The US slapped the Islamic Republic with crushing energy sanctions after unilaterally pulling out of the Iran nuclear deal in 2018. The US move – which also included threats of secondary sanctions against countries that continued to do business with Tehran, prompted many of the Middle Eastern nation’s traditional energy customers to halt imports.
Iran will be able to restore most of its crude oil export capacity within one month of a US return to the Joint Comprehensive Plan of Action nuclear agreement, National Iranian Oil Company deputy head of production Farrokh Alikhani has indicated.
Alikhani specified that the newer fields would return to full production capacity quickly, while more mature ones might require acidification, with pipelines possibly needing technical maintenance, and certain offshore fields needing new rigs.
The official noted that after capacity is increased, the next step will be to increase output to over 4 million barrels per day.
Iran’s oil production has fallen significantly in the last three years after the imposition of tough energy sanctions by the United States, which has threatened secondary penalties against its partners if they continue doing business with the Islamic Republic. Output currently stands at about 2.5 million barrels per day, although the country has recently indicated that it hopes to grow production to over 6 million barrels per day.
The US introduced sanctions on Iranian energy exports after withdrawing from the JCPOA, with a stated policy of bringing the Middle Eastern nation’s sale of energy abroad down “to zero.” The restrictions prompted major importers from India, South Korea, Japan, Italy, Greece and Taiwan to dramatically reduce imports or halt purchases altogether. China, another major customer of Iranian crude, also cut imports, but refused to stop imports entirely despite US threats.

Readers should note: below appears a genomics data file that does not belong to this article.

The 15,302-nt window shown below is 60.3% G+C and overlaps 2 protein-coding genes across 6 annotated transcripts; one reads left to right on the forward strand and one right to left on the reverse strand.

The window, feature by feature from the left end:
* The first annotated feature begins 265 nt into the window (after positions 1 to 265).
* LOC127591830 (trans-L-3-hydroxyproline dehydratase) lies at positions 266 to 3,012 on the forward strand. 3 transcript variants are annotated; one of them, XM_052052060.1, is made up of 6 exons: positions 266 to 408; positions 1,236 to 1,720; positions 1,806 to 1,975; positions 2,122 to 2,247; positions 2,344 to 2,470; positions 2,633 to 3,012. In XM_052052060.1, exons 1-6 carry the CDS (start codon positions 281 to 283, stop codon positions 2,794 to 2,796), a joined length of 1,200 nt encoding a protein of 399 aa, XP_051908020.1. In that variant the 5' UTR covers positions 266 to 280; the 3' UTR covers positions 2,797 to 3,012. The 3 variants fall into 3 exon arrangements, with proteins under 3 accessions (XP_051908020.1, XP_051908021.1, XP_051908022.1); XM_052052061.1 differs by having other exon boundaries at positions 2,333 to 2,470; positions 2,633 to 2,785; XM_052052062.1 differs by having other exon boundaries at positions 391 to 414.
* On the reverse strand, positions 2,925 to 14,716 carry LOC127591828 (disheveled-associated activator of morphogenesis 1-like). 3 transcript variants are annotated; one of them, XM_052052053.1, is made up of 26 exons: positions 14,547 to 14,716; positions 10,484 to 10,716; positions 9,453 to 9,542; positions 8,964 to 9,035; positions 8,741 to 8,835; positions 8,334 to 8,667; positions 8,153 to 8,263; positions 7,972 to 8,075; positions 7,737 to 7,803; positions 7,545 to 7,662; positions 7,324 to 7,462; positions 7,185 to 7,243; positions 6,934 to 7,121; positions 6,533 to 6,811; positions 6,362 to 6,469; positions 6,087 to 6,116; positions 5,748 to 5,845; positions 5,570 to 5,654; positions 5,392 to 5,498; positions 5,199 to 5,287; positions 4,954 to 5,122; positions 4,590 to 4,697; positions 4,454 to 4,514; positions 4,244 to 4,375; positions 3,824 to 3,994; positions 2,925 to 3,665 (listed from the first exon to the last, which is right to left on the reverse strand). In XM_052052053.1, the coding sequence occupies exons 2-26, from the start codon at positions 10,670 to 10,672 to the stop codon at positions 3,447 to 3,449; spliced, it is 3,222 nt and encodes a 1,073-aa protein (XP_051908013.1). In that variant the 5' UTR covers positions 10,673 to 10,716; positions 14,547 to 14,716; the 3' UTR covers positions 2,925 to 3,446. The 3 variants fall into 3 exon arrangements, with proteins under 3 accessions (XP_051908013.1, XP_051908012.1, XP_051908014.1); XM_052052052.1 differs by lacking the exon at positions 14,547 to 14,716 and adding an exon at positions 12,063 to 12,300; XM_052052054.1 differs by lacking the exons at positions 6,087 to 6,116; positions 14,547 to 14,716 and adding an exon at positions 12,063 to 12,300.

This spring, despite negotiations with Iran on a possible US return to the JCPOA, the Biden administration threatened to enforce its oil sanctions on China amid reports of soaring imports.
In the meantime, Iran has used its oil wealth to assist Syria –whose own oil and gas reserves were seized by the US and its allies, and Venezuela, whose production of gasoline has been decimated in the wake of US sanctions and years of decay in the refining sector. Iran has also exported natural gas and electricity supplies to neighbouring Iraq, ostensibly a US ally, amid Baghdad’s difficulties in restoring power production in the wake of the 2014-2017 war against Daesh (ISIS).*
The remaining signatories to the JCPOA have been meeting with US officials in Geneva for weeks now in a bid to reach an accord under which the US would remove sanctions in exchange for Iran cutting down on its uranium enrichment and stockpiling activities. America’s Israelis allies have sought to stop a US return to the agreement at all costs, threatening to go so far as to carry out military strikes on Iranian nuclear sites to stop the country’s alleged pursuit of nuclear weapons. Tehran has stressed repeatedly that it has no desire to build nuclear weapons, and said that Israel is the only nation in the Middle East to have the bomb. Tel Aviv neither confirms nor denies its nuclear status.
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